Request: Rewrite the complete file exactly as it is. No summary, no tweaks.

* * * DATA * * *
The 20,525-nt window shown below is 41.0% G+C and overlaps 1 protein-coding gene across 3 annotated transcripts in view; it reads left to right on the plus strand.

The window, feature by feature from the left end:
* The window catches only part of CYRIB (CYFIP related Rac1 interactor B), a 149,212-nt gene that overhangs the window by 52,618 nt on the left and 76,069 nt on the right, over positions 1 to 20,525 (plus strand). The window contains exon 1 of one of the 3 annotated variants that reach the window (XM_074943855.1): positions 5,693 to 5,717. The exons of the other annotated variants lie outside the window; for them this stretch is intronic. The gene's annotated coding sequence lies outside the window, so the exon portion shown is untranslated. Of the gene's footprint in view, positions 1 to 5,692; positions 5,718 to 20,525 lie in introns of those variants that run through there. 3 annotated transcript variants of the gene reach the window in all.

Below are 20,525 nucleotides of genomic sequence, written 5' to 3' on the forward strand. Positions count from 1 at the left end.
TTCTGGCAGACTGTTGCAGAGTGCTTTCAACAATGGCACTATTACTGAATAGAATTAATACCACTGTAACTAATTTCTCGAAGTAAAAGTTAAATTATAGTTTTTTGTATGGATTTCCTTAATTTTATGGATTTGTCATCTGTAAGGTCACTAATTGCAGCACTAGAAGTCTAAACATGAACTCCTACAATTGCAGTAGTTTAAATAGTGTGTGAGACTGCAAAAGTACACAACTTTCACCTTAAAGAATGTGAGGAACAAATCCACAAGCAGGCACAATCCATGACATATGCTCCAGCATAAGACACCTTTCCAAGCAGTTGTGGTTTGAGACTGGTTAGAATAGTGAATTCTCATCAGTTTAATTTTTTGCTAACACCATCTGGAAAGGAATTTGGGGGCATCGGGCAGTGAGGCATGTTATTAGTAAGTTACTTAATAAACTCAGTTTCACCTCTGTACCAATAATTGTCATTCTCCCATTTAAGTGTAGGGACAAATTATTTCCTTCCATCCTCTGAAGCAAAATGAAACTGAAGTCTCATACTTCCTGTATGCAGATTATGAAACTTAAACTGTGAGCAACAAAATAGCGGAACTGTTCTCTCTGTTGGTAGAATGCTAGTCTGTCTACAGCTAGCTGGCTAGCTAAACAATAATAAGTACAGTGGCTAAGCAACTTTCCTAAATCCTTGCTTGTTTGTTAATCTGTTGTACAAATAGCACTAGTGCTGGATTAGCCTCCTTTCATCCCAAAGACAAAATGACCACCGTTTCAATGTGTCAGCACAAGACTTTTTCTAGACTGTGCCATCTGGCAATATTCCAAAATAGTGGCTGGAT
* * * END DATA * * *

The 20,525-nt window shown below is 41.0% G+C and overlaps 1 protein-coding gene across 3 annotated transcripts in view; it reads left to right on the plus strand.

The window, feature by feature from the left end:
* The window catches only part of CYRIB (CYFIP related Rac1 interactor B), a 149,212-nt gene that overhangs the window by 52,618 nt on the left and 76,069 nt on the right, over positions 1 to 20,525 (plus strand). The window contains exon 1 of one of the 3 annotated variants that reach the window (XM_074943855.1): positions 5,693 to 5,717. The exons of the other annotated variants lie outside the window; for them this stretch is intronic. The gene's annotated coding sequence lies outside the window, so the exon portion shown is untranslated. Of the gene's footprint in view, positions 1 to 5,692; positions 5,718 to 20,525 lie in introns of those variants that run through there. 3 annotated transcript variants of the gene reach the window in all.

Below are 20,525 nucleotides of genomic sequence, written 5' to 3' on the forward strand. Positions count from 1 at the left end.
TTCTGGCAGACTGTTGCAGAGTGCTTTCAACAATGGCACTATTACTGAATAGAATTAATACCACTGTAACTAATTTCTCGAAGTAAAAGTTAAATTATAGTTTTTTGTATGGATTTCCTTAATTTTATGGATTTGTCATCTGTAAGGTCACTAATTGCAGCACTAGAAGTCTAAACATGAACTCCTACAATTGCAGTAGTTTAAATAGTGTGTGAGACTGCAAAAGTACACAACTTTCACCTTAAAGAATGTGAGGAACAAATCCACAAGCAGGCACAATCCATGACATATGCTCCAGCATAAGACACCTTTCCAAGCAGTTGTGGTTTGAGACTGGTTAGAATAGTGAATTCTCATCAGTTTAATTTTTTGCTAACACCATCTGGAAAGGAATTTGGGGGCATCGGGCAGTGAGGCATGTTATTAGTAAGTTACTTAATAAACTCAGTTTCACCTCTGTACCAATAATTGTCATTCTCCCATTTAAGTGTAGGGACAAATTATTTCCTTCCATCCTCTGAAGCAAAATGAAACTGAAGTCTCATACTTCCTGTATGCAGATTATGAAACTTAAACTGTGAGCAACAAAATAGCGGAACTGTTCTCTCTGTTGGTAGAATGCTAGTCTGTCTACAGCTAGCTGGCTAGCTAAACAATAATAAGTACAGTGGCTAAGCAACTTTCCTAAATCCTTGCTTGTTTGTTAATCTGTTGTACAAATAGCACTAGTGCTGGATTAGCCTCCTTTCATCCCAAAGACAAAATGACCACCGTTTCAATGTGTCAGCACAAGACTTTTTCTAGACTGTGCCATCTGGCAATATTCCAAAATAGTGGCTGGAT